You’ve done it, you’ve planned the unit. You’ve got at least six weeks of lessons lined up, the resources are on standby and the trip is booked. Time to sit back, relax and give yourself a pat on the back for being so organised.
This is how I like to work. At least it was, until I started teaching in an IB school. So what changed?
During the early part of my IB career, I started to hear the word "inquiry" a lot. I started to use the word inquiry a lot. But were my students actually inquiring? No. I wasn’t facilitating the opportunity and the learning was too teacher-led.
I have had to take a step back, research what true inquiry is and how this can be realistically and authentically facilitated in the classroom.
So what does inquiry-based learning actually mean? I have taken it to reflect the opportunities for children to take more ownership of their learning and follow their own curiosities.
It is easy to see how this is far more engaging than being told what your learning objective is and how to achieve it. The difficulty, however, is how to achieve this when, in reality, objectives do need to be delivered.
Below are a few easy tweaks to make that will boost engagement and facilitate better outcomes as a result.
1. Trigger the curiosity
The starting point has to be more exciting than "What do you want to know about…?" The shrugs and "I dunno" responses will crush the topic before you’ve even started.
The inspiring hook is the key element here and can take many forms: a news clip, a trip, a (virtual) guest speaker, a problem, an opinion, a (fake) letter, etc. As with anything, the level of enthusiasm from the teacher here will make or break any of these suggestions.
As a staff, we read Teach Like a Pirate last year and the main takeaway for us was that engagement and the teacher’s passion (which can also be faked) are essential in inspiring curiosity.
2. Question and review
‘Ask questions’ sounds too obvious, right? But it’s the very essence of inquiring. The very definition of inquire is to ask for information, to put a question, to seek information or to investigate.
While the IB starts with a line of inquiry to be investigated, it is easy to forget to pause the learning journey and reflect on what has been learned and what still needs to be discovered.
Asking questions that relate back to the inquiry and continuously revisiting the original idea will help to reframe thinking, generate further ideas and keep learning on track.
A simple "What do we now know, what do we still want to find out," at more regular intervals is a great starting point. Asking the children what they would like to investigate or how they might do it is also so powerful in creating student agency.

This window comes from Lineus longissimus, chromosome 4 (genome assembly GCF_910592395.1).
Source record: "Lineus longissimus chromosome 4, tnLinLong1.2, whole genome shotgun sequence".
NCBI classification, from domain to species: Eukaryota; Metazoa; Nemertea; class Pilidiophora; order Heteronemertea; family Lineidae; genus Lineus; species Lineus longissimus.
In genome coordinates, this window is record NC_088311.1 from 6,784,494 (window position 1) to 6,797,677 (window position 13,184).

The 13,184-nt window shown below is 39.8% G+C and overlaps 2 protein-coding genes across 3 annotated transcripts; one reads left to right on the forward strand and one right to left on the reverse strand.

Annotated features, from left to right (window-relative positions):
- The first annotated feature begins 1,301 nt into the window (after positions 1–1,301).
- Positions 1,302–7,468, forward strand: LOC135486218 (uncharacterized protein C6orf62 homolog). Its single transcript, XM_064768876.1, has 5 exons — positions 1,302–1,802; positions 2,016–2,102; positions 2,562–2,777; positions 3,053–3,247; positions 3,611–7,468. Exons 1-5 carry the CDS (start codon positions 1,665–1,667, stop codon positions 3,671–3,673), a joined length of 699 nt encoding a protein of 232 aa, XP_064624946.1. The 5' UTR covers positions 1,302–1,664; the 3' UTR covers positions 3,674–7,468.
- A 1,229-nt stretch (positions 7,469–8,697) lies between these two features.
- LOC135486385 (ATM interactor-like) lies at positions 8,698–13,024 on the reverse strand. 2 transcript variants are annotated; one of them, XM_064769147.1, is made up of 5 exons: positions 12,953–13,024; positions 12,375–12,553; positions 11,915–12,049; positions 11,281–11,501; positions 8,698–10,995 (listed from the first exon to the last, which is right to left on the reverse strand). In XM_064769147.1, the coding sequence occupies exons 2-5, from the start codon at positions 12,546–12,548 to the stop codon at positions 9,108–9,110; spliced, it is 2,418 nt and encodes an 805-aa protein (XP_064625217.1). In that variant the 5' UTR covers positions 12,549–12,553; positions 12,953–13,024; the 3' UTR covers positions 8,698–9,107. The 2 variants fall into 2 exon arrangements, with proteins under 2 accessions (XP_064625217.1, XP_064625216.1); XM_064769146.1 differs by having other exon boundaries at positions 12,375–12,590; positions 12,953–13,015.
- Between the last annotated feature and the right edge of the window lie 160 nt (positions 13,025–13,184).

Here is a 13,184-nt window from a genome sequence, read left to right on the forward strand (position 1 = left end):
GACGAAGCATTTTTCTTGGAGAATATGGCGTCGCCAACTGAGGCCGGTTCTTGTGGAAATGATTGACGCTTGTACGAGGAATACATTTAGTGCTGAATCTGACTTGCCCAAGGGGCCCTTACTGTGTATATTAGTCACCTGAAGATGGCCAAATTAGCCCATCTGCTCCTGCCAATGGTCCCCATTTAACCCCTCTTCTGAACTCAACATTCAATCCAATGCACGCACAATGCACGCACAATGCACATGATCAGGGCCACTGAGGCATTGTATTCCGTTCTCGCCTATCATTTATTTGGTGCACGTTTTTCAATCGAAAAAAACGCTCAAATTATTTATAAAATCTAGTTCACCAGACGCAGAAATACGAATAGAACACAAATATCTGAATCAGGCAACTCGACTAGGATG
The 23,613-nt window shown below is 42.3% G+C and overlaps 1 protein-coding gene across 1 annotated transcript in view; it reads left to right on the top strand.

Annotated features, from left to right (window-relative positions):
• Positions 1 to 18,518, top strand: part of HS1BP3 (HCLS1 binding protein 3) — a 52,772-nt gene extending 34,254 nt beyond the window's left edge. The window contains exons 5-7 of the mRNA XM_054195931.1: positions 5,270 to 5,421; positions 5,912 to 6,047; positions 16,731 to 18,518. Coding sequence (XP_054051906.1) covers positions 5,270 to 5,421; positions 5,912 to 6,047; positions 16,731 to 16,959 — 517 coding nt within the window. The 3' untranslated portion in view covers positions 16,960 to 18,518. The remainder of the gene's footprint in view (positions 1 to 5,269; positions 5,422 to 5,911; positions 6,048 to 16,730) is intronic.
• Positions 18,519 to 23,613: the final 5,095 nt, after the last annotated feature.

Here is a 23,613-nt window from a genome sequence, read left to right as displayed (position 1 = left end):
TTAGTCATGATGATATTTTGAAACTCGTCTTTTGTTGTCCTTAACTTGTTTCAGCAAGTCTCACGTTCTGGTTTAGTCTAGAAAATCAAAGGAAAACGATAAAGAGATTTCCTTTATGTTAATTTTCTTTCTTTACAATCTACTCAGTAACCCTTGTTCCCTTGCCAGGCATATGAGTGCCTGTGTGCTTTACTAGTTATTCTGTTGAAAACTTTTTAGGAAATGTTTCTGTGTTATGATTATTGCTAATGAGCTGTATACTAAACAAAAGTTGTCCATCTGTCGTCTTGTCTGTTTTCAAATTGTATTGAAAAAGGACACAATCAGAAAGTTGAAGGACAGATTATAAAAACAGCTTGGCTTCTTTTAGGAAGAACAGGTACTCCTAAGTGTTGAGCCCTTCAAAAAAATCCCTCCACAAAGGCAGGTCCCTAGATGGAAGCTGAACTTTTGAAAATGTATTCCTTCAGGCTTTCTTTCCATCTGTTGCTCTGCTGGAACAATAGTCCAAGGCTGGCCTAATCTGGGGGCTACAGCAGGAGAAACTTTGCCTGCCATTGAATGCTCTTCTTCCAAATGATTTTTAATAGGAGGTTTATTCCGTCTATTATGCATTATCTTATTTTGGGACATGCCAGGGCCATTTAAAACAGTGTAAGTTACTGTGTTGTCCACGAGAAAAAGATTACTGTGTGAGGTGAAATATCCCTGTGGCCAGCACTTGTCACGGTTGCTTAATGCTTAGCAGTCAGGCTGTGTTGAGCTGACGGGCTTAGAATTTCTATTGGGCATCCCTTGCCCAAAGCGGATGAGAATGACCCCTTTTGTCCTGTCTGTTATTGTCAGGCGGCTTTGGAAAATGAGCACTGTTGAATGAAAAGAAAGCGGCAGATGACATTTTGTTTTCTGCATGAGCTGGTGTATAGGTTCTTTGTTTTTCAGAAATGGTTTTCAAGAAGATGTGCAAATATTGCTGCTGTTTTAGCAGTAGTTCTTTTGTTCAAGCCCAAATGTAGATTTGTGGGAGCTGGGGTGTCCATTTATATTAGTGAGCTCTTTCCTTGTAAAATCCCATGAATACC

3. Take a step back from planning every aspect
I find this the most difficult because it can seem easier to manage the workload in advance. However, I do see how planning every aspect of the unit allows little freedom and opportunity for students to generate their own ideas, let alone begin to actually investigate them.
To strike a balance here between feeling prepared and facilitating child-led learning, knowing the end goal of the unit is paramount. Ask yourself why the unit is being taught, what skills do you want the children to develop and what knowledge and understanding do you want them to acquire.
Being clearer on the purpose can help guide pupils to a goal without micromanaging smaller objectives that lose sight of the bigger picture. Keeping the learning a little more fluid can also help move away from a worksheet and evidence culture and reflect a more natural process of having ideas, thinking, asking questions, investigating and evaluating.
4. Make connections
Finally, we want the children to make better connections. It is often easy to make token links to other subject areas but these can be tenuous.
It will be interesting this year to have specialist teachers come to class bubbles. It may be easier for teachers to see what children are learning and make more authentic connections with children remaining in one environment.
Displays will reflect one class’ learning and the unit can be represented as a learning journey for that specific group. It seems like the perfect opportunity for bubbles to get really stuck into an inquiry, working as a group to collaborate and find the answers to questions that they pose.
A lasting impact
Inquiring really is a skill that we need learners to develop and the impact on results can be quite significant in terms of immediate outcomes, but also where lifelong learner attributes are concerned.
If this article has prompted you to ask the question "Do my students really inquire?", then you’re on the way to starting your own inquiry and I wish you every success.
Jennifer Fortet is deputy head at the British International School of New York